Today marks the end of an era for the Chicago Mercantile Exchange and the Chicago Board of Trade (CME merged with CBOT in 2007). For more than 160 years, the open outcry pits were a raucous and noisy place where people in colorful jackets jockeyed and shouted orders for commodities like corn, cattle, and pork bellies. Today, 99% of trading volume occurs electronically and all but one of the futures pits have been closed.
During its heyday, the noise on the floor was so loud that traders developed a system of sign language to be able to communicate their orders. In this video, traders Jim Hensel and Patrick Walsh translate this language used on the floor at the Chicago Board of Trade. The footage was shot by Skip Blumberg and Patrick Creadon for Chicago Slices in 1993.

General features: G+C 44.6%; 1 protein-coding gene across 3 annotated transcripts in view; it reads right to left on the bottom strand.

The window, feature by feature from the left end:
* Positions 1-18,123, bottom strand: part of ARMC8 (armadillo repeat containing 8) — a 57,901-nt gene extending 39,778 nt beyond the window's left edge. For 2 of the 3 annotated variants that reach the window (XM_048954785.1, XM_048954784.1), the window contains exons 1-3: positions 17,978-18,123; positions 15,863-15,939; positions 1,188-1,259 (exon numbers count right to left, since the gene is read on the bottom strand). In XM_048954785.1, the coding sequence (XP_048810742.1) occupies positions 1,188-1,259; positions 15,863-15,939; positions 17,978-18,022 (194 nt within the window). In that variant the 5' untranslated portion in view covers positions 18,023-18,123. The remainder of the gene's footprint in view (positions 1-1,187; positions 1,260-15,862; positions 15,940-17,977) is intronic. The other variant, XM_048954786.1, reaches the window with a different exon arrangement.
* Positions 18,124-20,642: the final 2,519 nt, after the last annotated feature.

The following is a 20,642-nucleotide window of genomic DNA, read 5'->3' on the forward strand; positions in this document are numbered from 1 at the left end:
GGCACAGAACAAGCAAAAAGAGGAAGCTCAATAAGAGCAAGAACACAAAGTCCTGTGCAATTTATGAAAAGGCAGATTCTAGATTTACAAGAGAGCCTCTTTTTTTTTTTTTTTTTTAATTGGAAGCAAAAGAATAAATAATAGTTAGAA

More information and a historical timeline from PBS Newshour.